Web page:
Children can help combat corruption in the country by keeping an eye on their parents and asking them questions that will make them alert, according to Manila Archbishop Luis Antonio Cardinal Tagle.
Over Church-run Radio Veritas, Tagle said the massive corruption in the government would need not only political fixes but also cultural solutions that must start at home.
“If corruption exists in homes up to the higher level of government, it must be cultural. So how can we provide a cultural response?” said Tagle, who earlier denounced the massive corruption of the pork barrel system by lawmakers.
“Parents should be good models to their children at home … but for instance, if you see your parents owning three cell phones, maybe you can ask them why they have three when one is enough and where they get the money to buy them and sustain all three,” he said.
“That is a question that will change culture and will make parents alert. It’s not only the elderly who shall look after the children but children should also look after their parents,” he said.
Tagle offered these reminders amid the investigation of the P10-billion pork barrel scam allegedly masterminded by businesswoman Janet Lim-Napoles. The controversy also turned the spotlight on her youngest daughter, Jeane, for her lavish lifestyle in the United States.
The young Napoles had posted photos showing her jewelry, designer shoes and handbags, and Porsche cars on social networking sites.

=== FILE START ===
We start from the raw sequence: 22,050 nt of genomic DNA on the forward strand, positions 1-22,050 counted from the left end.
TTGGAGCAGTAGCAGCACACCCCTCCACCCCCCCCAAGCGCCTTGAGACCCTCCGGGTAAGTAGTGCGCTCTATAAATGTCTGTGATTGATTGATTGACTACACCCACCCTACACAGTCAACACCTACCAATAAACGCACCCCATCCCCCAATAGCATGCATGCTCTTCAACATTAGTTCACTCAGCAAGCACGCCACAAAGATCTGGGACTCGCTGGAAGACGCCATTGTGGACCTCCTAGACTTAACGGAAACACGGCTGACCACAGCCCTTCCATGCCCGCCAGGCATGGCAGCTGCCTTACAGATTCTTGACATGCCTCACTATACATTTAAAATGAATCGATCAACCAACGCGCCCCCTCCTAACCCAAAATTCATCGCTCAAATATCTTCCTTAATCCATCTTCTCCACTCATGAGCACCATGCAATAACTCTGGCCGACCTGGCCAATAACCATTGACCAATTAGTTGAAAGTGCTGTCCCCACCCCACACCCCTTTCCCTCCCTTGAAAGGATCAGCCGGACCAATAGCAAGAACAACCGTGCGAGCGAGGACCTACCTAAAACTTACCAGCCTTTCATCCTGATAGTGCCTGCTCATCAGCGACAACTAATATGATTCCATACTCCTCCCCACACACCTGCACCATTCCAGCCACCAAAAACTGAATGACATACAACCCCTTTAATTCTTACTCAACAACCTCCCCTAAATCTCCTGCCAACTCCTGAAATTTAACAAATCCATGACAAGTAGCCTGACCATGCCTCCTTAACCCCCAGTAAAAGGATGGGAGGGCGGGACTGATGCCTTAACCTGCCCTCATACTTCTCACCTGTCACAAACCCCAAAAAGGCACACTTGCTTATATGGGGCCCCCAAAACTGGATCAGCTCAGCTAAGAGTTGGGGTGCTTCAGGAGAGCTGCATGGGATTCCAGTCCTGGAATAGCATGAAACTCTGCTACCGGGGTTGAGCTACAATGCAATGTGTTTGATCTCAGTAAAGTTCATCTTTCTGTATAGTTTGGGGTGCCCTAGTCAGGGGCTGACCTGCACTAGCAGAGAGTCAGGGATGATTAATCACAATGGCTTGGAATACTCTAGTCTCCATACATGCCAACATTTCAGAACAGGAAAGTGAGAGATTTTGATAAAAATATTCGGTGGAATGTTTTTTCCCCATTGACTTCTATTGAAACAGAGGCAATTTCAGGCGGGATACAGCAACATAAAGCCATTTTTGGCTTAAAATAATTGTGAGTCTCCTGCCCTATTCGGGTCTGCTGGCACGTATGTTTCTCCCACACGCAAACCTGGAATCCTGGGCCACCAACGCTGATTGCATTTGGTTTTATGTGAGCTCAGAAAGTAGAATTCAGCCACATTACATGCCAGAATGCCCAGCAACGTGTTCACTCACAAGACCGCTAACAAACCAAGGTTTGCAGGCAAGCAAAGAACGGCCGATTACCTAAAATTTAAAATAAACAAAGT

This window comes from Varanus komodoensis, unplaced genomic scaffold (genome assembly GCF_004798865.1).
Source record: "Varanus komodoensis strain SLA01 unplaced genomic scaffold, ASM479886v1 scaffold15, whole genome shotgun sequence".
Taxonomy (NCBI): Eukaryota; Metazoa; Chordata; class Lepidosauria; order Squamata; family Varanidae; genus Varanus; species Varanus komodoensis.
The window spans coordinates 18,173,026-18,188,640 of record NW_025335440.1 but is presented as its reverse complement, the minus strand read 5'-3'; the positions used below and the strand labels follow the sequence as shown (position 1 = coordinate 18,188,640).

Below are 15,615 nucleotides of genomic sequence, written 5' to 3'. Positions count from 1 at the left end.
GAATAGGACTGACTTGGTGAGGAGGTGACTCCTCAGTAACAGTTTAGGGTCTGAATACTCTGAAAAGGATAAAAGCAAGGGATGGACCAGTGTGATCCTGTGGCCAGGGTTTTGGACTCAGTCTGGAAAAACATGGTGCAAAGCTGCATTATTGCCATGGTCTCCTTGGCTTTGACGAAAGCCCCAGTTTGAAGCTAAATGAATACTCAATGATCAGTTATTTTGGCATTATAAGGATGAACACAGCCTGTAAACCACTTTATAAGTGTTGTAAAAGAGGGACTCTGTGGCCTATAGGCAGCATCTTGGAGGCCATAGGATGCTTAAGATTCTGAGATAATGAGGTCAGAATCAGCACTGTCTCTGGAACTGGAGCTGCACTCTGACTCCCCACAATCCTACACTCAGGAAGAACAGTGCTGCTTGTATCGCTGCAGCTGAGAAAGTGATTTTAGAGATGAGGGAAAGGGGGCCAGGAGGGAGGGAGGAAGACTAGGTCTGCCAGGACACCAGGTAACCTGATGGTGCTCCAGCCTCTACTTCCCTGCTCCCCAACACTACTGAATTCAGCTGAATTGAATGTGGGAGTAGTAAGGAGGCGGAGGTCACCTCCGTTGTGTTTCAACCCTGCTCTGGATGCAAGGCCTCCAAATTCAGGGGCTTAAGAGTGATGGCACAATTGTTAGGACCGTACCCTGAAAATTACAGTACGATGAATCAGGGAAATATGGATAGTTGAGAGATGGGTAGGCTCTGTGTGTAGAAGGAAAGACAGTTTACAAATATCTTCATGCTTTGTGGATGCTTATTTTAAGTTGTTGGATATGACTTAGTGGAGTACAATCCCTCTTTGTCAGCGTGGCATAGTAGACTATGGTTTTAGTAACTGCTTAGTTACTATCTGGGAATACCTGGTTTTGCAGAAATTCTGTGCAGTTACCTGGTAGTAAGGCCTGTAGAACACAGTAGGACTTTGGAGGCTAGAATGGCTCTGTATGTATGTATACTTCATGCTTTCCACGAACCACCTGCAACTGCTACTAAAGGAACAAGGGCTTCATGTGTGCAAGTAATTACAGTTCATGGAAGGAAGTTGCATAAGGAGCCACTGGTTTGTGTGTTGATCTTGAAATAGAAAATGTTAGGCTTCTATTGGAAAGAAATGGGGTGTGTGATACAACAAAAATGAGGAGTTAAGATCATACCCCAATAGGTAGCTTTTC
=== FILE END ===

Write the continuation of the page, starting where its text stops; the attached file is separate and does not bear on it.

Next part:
But her Instagram, Twitter and Facebook accounts have been deactivated after news of the scam involving her mother broke out.
At a news conference last month, Tagle was moved to tears when he spoke about the pork barrel scam. He appealed to politicians who dipped their hands into the national coffers to go to the slums and see how the poor suffer every day.
The archbishop joined the Million People March, the protest action on Aug. 26 at Rizal Park, Manila, calling for the abolition of the pork barrel system and the prosecution of those involved in the scam.
But Tagle over the weekend said the latest controversy involving the Priority Development Assistance Fund (PDAF), the official name of the pork barrel, which funds lawmakers’ pet projects, was just among the many instances of massive corruption and abuse of power in the country’s history.
“In my lifetime so far, this is not the first time that we are facing this problem. That’s why I am sad and I think about a song that goes, ‘when will we [they] ever learn?’” he said. The title of the song is “Where have all the flowers gone?”
“We want to contribute to a cultural solution to an increasingly cultural problem. We cannot solve a cultural problem simply by a political solution,” the archbishop said.
He said that moral formation and behavioral change must start at home and that the Catholic Church must continue to persevere in its mission to teach the Gospel and form consciences to help curb corruption in the country.